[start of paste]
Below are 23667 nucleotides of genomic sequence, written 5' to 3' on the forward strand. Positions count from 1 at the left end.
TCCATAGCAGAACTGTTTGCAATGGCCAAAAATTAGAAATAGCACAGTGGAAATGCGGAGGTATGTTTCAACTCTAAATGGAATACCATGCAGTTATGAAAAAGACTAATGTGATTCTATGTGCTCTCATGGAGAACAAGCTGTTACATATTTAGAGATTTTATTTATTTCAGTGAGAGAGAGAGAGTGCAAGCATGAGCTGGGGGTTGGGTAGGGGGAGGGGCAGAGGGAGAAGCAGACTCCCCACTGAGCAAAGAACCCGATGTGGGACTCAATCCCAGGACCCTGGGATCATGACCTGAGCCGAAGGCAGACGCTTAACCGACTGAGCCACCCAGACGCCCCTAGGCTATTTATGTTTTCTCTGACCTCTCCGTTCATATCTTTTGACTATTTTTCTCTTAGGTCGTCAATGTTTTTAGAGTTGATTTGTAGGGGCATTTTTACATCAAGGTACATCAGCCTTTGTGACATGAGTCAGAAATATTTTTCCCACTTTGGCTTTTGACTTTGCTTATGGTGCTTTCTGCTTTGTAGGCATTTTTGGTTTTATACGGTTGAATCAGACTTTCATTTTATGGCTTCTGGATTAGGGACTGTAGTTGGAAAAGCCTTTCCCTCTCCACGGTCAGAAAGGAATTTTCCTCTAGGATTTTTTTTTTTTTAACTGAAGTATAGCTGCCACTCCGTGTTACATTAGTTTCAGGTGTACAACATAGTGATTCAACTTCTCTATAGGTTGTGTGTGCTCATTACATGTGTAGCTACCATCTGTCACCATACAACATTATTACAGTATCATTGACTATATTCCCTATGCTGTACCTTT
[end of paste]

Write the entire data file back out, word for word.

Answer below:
Below are 23667 nucleotides of genomic sequence, written 5' to 3' on the forward strand. Positions count from 1 at the left end.
TCCATAGCAGAACTGTTTGCAATGGCCAAAAATTAGAAATAGCACAGTGGAAATGCGGAGGTATGTTTCAACTCTAAATGGAATACCATGCAGTTATGAAAAAGACTAATGTGATTCTATGTGCTCTCATGGAGAACAAGCTGTTACATATTTAGAGATTTTATTTATTTCAGTGAGAGAGAGAGAGTGCAAGCATGAGCTGGGGGTTGGGTAGGGGGAGGGGCAGAGGGAGAAGCAGACTCCCCACTGAGCAAAGAACCCGATGTGGGACTCAATCCCAGGACCCTGGGATCATGACCTGAGCCGAAGGCAGACGCTTAACCGACTGAGCCACCCAGACGCCCCTAGGCTATTTATGTTTTCTCTGACCTCTCCGTTCATATCTTTTGACTATTTTTCTCTTAGGTCGTCAATGTTTTTAGAGTTGATTTGTAGGGGCATTTTTACATCAAGGTACATCAGCCTTTGTGACATGAGTCAGAAATATTTTTCCCACTTTGGCTTTTGACTTTGCTTATGGTGCTTTCTGCTTTGTAGGCATTTTTGGTTTTATACGGTTGAATCAGACTTTCATTTTATGGCTTCTGGATTAGGGACTGTAGTTGGAAAAGCCTTTCCCTCTCCACGGTCAGAAAGGAATTTTCCTCTAGGATTTTTTTTTTTTTAACTGAAGTATAGCTGCCACTCCGTGTTACATTAGTTTCAGGTGTACAACATAGTGATTCAACTTCTCTATAGGTTGTGTGTGCTCATTACATGTGTAGCTACCATCTGTCACCATACAACATTATTACAGTATCATTGACTATATTCCCTATGCTGTACCTTT